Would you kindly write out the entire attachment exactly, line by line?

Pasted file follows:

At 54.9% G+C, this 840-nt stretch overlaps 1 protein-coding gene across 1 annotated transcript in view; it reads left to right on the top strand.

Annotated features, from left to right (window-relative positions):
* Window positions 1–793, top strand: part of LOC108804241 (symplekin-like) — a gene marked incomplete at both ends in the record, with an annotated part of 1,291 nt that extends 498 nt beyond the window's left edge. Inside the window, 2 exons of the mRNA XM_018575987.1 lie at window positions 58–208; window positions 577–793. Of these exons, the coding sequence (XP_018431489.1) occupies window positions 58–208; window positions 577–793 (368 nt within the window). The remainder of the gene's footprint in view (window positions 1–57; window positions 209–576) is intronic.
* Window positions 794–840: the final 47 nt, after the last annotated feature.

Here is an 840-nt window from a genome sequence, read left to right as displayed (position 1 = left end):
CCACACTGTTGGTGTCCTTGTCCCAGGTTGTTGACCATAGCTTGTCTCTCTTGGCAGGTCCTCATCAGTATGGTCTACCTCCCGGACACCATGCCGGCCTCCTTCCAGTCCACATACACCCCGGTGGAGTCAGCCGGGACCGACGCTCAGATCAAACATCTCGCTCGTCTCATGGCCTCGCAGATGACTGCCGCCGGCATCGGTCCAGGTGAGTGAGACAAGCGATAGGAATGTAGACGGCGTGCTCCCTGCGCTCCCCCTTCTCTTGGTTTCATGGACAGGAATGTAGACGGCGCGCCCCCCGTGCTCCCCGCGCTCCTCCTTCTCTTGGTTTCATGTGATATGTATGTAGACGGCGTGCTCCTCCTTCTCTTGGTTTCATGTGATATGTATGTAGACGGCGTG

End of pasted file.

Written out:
At 54.9% G+C, this 840-nt stretch overlaps 1 protein-coding gene across 1 annotated transcript in view; it reads left to right on the top strand.

Annotated features, from left to right (window-relative positions):
* Window positions 1–793, top strand: part of LOC108804241 (symplekin-like) — a gene marked incomplete at both ends in the record, with an annotated part of 1,291 nt that extends 498 nt beyond the window's left edge. Inside the window, 2 exons of the mRNA XM_018575987.1 lie at window positions 58–208; window positions 577–793. Of these exons, the coding sequence (XP_018431489.1) occupies window positions 58–208; window positions 577–793 (368 nt within the window). The remainder of the gene's footprint in view (window positions 1–57; window positions 209–576) is intronic.
* Window positions 794–840: the final 47 nt, after the last annotated feature.

Here is an 840-nt window from a genome sequence, read left to right as displayed (position 1 = left end):
CCACACTGTTGGTGTCCTTGTCCCAGGTTGTTGACCATAGCTTGTCTCTCTTGGCAGGTCCTCATCAGTATGGTCTACCTCCCGGACACCATGCCGGCCTCCTTCCAGTCCACATACACCCCGGTGGAGTCAGCCGGGACCGACGCTCAGATCAAACATCTCGCTCGTCTCATGGCCTCGCAGATGACTGCCGCCGGCATCGGTCCAGGTGAGTGAGACAAGCGATAGGAATGTAGACGGCGTGCTCCCTGCGCTCCCCCTTCTCTTGGTTTCATGGACAGGAATGTAGACGGCGCGCCCCCCGTGCTCCCCGCGCTCCTCCTTCTCTTGGTTTCATGTGATATGTATGTAGACGGCGTGCTCCTCCTTCTCTTGGTTTCATGTGATATGTATGTAGACGGCGTG